Two-Factor Authentication (also known as 2FA/OTP) via SMS using SS7 is inherently flawed as these SMS messages are unencrypted and can be intercepted. With the code from the SMS in their hand, a cyber-criminal can potentially reset your password and gain control of your account.
Multi-factor authentication (“MFA”) has been promoted as an additional security layer to help mitigate the security risks inherent to password-based online authentication. NIST heavily advocated the public to employ MFA/2FA in 2014 due to pervasive access breaches due to stolen or phished passwords. 2FA SMS was heavily favored due to the widespread user ownership of a smartphone. When the user logs in in and enter their username and password, a 2FA “static code” is sent to the their mobile device and can be considered the “What You Have Factor”. This code is then copied by the user and is to be entered to the authentication page before the user is granted access. It worked for a while, but later hackers were able to intercept the static code, allowing them to gain access to the enterprise. In 2016, NIST sent a notice to the public not to use SMS-based 2FA.
SS7 (Signaling System 7) is a set of telephony signaling protocols that are used to set up most of the world’s public switched telephone network (PSTN) telephone calls. Inter-telco communication was its primary purpose vs security. Although any text messages can be intercepted by the hacker, SS7 should not be faulted for that.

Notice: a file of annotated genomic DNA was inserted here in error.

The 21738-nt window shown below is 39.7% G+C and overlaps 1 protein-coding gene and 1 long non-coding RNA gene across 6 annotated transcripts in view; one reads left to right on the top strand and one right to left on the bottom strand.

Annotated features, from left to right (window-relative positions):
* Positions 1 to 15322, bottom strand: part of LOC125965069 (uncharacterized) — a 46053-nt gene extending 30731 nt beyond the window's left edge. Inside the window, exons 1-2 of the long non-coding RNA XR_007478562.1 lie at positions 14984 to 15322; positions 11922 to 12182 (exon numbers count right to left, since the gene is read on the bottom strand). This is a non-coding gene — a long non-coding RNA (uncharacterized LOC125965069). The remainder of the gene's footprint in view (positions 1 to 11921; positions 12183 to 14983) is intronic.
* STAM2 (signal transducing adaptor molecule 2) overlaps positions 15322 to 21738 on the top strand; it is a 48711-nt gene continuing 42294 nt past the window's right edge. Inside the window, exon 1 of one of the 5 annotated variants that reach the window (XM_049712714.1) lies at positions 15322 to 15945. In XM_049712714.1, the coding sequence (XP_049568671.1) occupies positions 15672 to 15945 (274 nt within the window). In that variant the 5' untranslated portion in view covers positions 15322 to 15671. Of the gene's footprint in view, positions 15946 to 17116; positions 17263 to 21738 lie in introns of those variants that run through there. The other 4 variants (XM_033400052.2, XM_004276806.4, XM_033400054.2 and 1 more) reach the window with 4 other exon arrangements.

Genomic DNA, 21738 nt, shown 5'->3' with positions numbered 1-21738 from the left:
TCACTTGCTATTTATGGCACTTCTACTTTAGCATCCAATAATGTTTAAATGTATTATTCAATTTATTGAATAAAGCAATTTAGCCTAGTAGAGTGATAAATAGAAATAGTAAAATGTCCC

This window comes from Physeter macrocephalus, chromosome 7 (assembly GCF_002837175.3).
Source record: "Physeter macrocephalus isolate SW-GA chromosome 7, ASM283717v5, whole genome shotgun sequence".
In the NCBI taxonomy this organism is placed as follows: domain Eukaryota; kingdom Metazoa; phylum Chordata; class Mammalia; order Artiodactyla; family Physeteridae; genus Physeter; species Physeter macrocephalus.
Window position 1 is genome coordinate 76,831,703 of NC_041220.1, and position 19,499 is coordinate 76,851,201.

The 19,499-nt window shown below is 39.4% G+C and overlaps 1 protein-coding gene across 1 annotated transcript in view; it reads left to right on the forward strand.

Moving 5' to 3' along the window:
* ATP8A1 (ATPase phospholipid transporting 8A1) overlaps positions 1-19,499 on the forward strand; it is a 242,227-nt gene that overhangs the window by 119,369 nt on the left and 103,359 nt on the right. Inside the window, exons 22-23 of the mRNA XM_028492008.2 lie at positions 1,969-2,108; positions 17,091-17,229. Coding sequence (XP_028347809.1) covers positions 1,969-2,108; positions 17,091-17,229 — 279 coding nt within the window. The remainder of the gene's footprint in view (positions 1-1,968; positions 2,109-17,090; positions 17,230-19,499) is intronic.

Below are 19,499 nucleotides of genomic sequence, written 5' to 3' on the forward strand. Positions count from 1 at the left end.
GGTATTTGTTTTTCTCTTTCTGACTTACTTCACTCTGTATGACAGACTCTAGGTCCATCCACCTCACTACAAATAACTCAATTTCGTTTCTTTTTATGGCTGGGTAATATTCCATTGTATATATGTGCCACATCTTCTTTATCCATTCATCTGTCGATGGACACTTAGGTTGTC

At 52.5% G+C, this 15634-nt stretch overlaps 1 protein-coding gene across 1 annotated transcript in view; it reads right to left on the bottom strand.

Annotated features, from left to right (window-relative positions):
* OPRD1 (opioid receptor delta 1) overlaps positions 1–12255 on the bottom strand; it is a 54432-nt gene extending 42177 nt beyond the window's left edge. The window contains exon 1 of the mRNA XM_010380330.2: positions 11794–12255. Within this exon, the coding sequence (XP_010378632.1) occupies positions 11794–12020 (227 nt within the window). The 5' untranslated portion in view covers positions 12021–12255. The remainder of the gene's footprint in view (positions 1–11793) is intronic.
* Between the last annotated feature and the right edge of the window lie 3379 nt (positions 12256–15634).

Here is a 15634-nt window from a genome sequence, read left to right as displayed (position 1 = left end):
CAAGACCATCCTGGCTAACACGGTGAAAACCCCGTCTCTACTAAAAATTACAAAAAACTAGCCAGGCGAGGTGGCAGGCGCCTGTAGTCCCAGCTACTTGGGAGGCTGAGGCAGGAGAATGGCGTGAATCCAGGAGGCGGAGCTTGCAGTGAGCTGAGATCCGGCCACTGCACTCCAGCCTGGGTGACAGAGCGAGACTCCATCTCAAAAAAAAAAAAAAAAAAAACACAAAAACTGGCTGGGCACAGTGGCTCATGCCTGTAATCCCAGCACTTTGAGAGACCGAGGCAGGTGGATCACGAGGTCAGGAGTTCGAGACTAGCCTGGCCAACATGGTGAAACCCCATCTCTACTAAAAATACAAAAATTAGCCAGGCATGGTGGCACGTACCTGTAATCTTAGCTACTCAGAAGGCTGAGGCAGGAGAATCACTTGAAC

Again, technology made the incorrect deployment of the solution.
- The smartphone was made to receive and store the SMS code.
- The code sent was STATIC, thus it can be copied or intercepted.
As is true with passwords, a static code can be intercepted and copied by the hacker, making 2FA useless in securing the password.
Instead of disavowing SMS based 2FA, why not:
- Make the smartphone act only as the transmitting channel of the SMS code and never store the code on the device.
- Make the SMS code dynamic by asking the user to simply click the SMS text, redirect them to the enterprise authentication page , then challenge the user to a set of dynamic credentials used as a human identity test. If intercepted, the dynamic credentials are useless to the hacker.
Here’s How it Works:
Deploying the correct technology solutions:
- Enables the public use of widely available smartphone devices.
- Renders SMS text meaningless, even if intercepted, and cannot be used by the hacker to breach an account.
- Allows NimbusID being a form of cognitive challenge can be the Identify Test to prove the correct identity of the user on the device.
- Does not require software (i.e. authenticator) to be downloaded to the device, hence no client-side device vulnerability.
- Does not store the SMS code in the device, hence nothing to intercept.
- Means the user does not have to memorize, copy and then type in a code that is at least 6-8 characters to enter.
- Reduces user friction with fewer clicks. They click the SMS, then click their cognitive challenge, and access is granted.